UK McDonald’s net-zero carbon restaurant tries to make the environment a bit healthier

You might have guilty feelings when chowing down on that hamburger, but one McDonald’s restaurant in the UK might at least let you feel good about staying green while you’re there.

Fast-food and health are two words that never really got along well with one another, and it isn’t just about humans’ bodily health either. Sometimes worse than other restaurants because of their nature and their processes, fast-food chains have also become perilous to the health of the planet, particularly through their net carbon emissions. As one of the world’s biggest culprits, McDonald’s is trying to set an example and opened the first net-zero restaurant in the UK, though it still comes up short of being net-zero in the true sense of the word.

Designers: Scurr Architects and AEW Architects for McDonald’s

It’s no longer enough to just say that you’re using recycled materials for cups or utensils these days. Those are important first steps, of course, but not enough to earn you a “net-zero” badge for your building. For that, you’ll need to significantly reduce your carbon emissions in almost every aspect, including the construction, operation, and demolition of the establishment.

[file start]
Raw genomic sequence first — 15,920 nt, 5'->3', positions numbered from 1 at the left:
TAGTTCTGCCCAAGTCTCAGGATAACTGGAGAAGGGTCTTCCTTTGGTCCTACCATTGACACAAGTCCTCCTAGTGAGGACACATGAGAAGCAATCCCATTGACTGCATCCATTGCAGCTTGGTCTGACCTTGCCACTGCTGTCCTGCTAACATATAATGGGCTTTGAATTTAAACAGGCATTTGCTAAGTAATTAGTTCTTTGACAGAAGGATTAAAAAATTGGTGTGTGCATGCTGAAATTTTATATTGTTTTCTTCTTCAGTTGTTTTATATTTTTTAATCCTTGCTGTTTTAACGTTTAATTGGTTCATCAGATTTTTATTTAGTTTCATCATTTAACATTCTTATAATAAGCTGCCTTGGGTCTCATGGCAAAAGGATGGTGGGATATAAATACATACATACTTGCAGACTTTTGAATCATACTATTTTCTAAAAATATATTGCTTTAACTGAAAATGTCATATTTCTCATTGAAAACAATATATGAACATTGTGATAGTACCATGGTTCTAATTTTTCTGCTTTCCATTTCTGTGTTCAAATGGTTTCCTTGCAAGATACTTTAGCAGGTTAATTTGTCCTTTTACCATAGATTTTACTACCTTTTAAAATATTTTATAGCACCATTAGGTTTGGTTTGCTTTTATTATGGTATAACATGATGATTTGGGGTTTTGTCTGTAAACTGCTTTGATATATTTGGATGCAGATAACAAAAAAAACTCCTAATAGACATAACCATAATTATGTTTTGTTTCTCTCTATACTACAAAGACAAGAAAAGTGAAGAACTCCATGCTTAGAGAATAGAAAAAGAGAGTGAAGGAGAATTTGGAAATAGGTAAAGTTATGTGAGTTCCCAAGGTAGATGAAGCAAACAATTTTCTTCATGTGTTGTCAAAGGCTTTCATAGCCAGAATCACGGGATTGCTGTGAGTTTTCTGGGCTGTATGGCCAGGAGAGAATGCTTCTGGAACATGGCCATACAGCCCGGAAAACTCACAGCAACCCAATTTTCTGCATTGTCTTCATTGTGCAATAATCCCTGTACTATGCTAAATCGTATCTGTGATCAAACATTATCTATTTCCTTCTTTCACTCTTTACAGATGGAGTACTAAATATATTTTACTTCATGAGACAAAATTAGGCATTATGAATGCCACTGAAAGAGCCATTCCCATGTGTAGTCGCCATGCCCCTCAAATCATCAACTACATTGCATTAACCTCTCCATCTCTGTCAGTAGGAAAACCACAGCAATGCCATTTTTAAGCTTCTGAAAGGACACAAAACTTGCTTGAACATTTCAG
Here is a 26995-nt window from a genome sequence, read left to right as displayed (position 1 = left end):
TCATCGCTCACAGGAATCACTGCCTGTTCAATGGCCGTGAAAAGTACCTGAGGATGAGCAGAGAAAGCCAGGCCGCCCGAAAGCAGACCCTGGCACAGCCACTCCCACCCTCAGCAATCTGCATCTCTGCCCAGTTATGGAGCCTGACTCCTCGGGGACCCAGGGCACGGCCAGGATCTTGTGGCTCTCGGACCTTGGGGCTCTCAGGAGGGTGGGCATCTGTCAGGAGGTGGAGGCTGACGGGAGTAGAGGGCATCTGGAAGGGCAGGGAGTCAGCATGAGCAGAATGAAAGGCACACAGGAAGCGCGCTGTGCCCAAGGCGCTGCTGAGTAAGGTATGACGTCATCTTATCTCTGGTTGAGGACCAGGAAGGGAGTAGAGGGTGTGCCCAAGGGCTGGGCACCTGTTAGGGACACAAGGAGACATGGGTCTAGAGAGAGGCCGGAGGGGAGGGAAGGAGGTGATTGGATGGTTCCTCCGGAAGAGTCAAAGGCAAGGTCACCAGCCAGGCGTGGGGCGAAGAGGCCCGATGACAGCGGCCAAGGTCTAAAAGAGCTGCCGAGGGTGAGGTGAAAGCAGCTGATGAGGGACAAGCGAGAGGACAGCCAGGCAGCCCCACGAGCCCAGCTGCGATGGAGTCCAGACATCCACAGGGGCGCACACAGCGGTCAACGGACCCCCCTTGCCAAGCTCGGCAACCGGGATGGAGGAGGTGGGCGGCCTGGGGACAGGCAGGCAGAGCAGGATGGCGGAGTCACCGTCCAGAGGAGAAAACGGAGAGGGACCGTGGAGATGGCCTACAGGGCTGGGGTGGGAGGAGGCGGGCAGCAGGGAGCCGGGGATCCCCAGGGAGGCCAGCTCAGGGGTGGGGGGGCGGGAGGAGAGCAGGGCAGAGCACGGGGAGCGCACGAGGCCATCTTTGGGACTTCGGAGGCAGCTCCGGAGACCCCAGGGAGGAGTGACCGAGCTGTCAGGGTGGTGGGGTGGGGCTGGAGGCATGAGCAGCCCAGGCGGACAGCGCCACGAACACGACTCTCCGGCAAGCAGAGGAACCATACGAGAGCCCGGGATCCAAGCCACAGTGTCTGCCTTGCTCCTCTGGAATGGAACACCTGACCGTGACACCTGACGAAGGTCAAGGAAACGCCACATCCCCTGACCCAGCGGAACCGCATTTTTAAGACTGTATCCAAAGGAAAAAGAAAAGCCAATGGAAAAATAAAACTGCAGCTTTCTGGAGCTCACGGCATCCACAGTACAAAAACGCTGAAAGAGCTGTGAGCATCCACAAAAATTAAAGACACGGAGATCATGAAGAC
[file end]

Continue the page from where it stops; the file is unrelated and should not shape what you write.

McDonald’s Market Drayton branch in the UK tries to check off a few of those boxes, particularly in the materials they used. Wall insulation is made from sheep’s wool, while parking lot kerbstones are each made from 182 recycled plastic bottles. Even the signage is made from McDonald’s own coffee beans as part of the company’s “circular waste solution.” All of these while retaining the same familiar design of McDonald’s restaurants around the world, or at least in the UK.

The day-to-day operations of the restaurant are also almost zero, with power being provided by two on-site wind turbines and 92 square meters (990 square feet) of solar panels. Strictly speaking, however, the restaurant can’t be considered truly net-zero because it doesn’t take into account consumption-based emissions, according to Dezeen.

It’s still an important step forward for the company as well as the UK’s net-zero carbon buildings thrust, especially considering how much foot traffic and how many customers a single McDonald’s branch gets on a single day. That said, it’s also just one in tens of thousands of McDonald’s locations around the world that still have to adopt the fast-food chain’s sustainable programs. It’s just the first step, of course, and McDonald’s plans to move forward in the years to come, including vegan, plant-based menus by 2025.

Photos courtesy of Anthony Devlin/PA.